Indian court commutes death sentences in rape case


Mumbai’s top court on Thursday commuted the death sentences of three men convicted in a rape case that heightened public outrage over women’s safety in India.

The assault in 2013 followed another high-profile gang-rape case the previous year that left a woman dead in New Delhi, sparking nationwide protests resulting in tougher anti-rape laws.

The three men in Mumbai, along with two accomplices, trapped and repeatedly raped a 22-year-old photojournalist while she was on assignment at an abandoned factory compound.

The Shakti Mills complex stands next to a fashionable area of apartments, office blocks, shops and restaurants in India’s financial centre.

The attack dismayed residents of Mumbai, a metropolis considered far safer for women than the capital New Delhi, sparking protests in the city and uproar in the national parliament. Mumbai police arrested all five within a week of the incident.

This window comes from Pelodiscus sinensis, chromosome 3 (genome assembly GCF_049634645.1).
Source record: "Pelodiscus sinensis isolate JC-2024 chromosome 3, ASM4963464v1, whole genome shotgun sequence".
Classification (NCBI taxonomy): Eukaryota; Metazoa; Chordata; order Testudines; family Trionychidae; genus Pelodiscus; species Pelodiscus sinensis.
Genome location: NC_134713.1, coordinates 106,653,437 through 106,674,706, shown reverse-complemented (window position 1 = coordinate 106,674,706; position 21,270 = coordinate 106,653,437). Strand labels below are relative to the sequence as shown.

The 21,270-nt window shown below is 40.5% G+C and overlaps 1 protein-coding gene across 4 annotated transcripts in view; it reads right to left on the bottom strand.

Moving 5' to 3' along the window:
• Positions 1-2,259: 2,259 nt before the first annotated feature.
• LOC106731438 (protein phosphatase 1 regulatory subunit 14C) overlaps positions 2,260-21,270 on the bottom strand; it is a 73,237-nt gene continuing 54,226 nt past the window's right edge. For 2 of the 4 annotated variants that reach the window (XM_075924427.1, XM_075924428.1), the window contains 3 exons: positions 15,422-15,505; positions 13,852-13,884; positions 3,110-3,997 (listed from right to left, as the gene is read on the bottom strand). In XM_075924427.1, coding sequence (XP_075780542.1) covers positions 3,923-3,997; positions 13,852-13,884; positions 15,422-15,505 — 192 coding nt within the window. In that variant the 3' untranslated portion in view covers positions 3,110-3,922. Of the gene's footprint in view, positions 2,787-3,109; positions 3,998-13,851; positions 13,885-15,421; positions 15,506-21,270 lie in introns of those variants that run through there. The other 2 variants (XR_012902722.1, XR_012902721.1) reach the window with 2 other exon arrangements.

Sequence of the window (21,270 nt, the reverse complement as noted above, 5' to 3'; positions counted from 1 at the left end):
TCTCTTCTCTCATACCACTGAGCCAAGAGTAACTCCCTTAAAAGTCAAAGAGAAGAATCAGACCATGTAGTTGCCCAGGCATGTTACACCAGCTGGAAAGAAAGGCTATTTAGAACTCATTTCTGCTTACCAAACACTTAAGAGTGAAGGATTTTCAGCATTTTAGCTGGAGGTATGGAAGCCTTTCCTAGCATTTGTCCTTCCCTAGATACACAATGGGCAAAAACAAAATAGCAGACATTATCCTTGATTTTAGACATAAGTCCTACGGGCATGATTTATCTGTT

It prompted a 19-year-old telephone operator to come forward and accuse the trio of also raping her in the same place a month earlier, along with two different accomplices. All seven accused—two of them juveniles—were convicted over the two rapes.

The 2012 New Delhi case prompted a change in the law to make repeat rapists eligible for the death penalty.—APP

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